Description of Historic Place
The Lighttower, situated on Shoal Island, consists of a compact, two-storey square dwelling painted white and crowned with a red truncated pyramidal roof, which extends towards the rear side to cover a one-storey extension. A short square tower housing the lantern sits on a gallery at the roof’s apex, and is itself crowned with a pyramidal roof and vent stack. The lighthouse stands directly on the bare rock at the edge of the near the water’s edge on the northern point of Shoal Island. The designation is confined to the footprint of the building.
The Lighttower is a Recognized Federal Heritage Building because of its historical associations, and its architectural and environmental values.
The Lighttower is a good illustration of the theme of aids to navigation in Canada’s Great Lakes, as a response to the evolution of navigation patterns and the economic development of the shores of the Georgian Bay region, first with timber and mining industries and later with recreation. Built in 1910 to replace an 1890 structure, the lighthouse is associated with the community’s peak period of development linked to resource extraction, and to its transition to a recreation-based economy – the community having remained entirely reliant on water transportation until 1973. The structure is also associated with a number of dedicated lighthouse keepers, prominent members of the local community.
The Lighttower is a good example of the more compact type of combined lighttower and dwelling, used most frequently for minor coastal lights in remote locations. Built according to plans prepared by the Department of Marine and Fisheries, its simple elegant design offers a very good response to the specific functional requirements of both uses. Well-built using durable materials and carefully maintained over time, the structure has endured well despite the harsh climatic conditions to which it is exposed.
Being the central feature of the island, the Lighttower reinforces the maritime character of the area, where man-made structures punctuate the predominantly wild environment of forested lakeshores. Built at a particularly narrow and rocky point in the channel, standing low on the rock and on the very edge of the water, the relationship between the lighthouse and its surrounding landscape has changed slightly but has retained its character. The structure is the only lighthouse in the township and is well known to the mostly recreational boaters who navigate in the St. Joseph Channel. It is a valued landmark for the region.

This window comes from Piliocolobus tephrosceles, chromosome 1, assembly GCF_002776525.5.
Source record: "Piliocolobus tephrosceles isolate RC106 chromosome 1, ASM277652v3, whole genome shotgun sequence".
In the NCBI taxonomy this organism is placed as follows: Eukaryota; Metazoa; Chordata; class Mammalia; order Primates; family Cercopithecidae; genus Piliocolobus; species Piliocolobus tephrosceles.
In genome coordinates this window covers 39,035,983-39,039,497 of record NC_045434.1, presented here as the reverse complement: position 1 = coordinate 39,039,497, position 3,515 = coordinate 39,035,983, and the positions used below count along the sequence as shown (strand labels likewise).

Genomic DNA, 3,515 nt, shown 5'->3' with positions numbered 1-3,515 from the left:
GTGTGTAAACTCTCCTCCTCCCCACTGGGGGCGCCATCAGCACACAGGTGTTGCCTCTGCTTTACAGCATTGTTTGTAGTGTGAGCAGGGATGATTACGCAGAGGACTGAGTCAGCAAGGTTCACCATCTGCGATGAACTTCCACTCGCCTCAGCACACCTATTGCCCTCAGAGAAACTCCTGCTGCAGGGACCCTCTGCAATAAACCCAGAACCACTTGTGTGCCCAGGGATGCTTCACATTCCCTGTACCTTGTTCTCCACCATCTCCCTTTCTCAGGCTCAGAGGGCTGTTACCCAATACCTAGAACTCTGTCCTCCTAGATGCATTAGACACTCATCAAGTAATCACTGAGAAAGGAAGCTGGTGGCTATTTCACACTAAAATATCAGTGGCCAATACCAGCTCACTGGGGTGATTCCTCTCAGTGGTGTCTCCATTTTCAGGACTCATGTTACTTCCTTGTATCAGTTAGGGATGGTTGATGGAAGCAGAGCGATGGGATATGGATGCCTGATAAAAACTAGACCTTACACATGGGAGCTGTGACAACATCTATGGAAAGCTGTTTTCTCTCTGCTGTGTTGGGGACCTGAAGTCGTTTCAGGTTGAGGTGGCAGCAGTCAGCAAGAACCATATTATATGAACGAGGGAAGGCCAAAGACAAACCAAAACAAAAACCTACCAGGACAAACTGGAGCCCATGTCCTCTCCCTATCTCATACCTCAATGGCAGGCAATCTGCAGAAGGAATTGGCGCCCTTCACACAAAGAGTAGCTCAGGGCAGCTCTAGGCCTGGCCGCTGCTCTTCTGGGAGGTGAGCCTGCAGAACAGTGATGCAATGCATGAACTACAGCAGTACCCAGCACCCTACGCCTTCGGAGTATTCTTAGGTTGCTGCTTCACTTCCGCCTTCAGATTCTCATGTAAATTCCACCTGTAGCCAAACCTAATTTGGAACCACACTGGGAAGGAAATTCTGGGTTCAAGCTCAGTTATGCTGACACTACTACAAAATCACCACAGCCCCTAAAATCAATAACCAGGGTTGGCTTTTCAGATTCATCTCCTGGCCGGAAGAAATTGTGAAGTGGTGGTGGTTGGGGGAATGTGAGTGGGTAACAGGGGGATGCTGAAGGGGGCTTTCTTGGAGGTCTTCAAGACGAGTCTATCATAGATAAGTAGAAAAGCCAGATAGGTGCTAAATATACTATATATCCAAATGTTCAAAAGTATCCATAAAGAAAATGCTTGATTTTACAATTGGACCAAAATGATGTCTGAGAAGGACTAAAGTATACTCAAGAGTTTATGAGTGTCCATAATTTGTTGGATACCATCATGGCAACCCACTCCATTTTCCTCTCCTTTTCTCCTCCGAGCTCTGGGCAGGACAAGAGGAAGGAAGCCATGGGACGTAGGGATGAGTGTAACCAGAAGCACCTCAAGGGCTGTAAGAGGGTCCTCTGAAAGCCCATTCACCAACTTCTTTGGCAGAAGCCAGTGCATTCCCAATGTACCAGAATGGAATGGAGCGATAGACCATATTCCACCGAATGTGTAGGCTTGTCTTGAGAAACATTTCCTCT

Sources: Robert J. Burns, Lighthouse, Shoal Island, St. Joseph Channel, Ontario, Federal Heritage Buildings Review Office Building Report 05-170; Shoal Island Lighttower, St. Joseph Channel, Lake Huron, Shoal Island, Ontario, Heritage Character Statement, 05-170.
The character-defining elements of the Lighttower should be respected.
Features that illustrate the historical theme of aids to navigations in Canada’s Great Lakes, notably:
- the combination of both dwelling and lighttower in a single compact building, a type used most frequently in minor coast lights placed in remote locations.
Its good aesthetic design, very good functional design and good quality materials and craftsmanship as manifested in:
- the pleasing proportions of the compact two-storey structure, with its rectangular plan, and truncated pyramidal roof which extends in a continuous slope over the entrance and kitchen;
- the quasi-square elevations punctuated by regularly disposed window openings;
- the short and squared lighttower, rising directly above the center of the dwelling, its flared cornice supporting a gallery, and its pyramidal roof and vent stack;
- the complete separation of comfortable living and light-keeping spaces on the interior, which could be accessed separately, yet allowed for easy access to the light independently of weather conditions;
- the use of contrasting white and red colours, which increase the structure’s daytime visibility; and,
- the use of basic robust materials such as a stone foundation set directly onto the rock at the water’s edge, heavy timber framing, and painted cedar shingle cladding on the exterior, all of which have endured well; and,
- the simple but durable interior finishes such as the vertical tongue and groove boards on the walls.
The manner in which the building reinforces the maritime character of its rural shoreline area as evidenced in:
- its prominent location on the edge of the water;
- the clean division between the building’s foundation and the rock on which it sits, which further anchors the building to its rocky and isolated setting.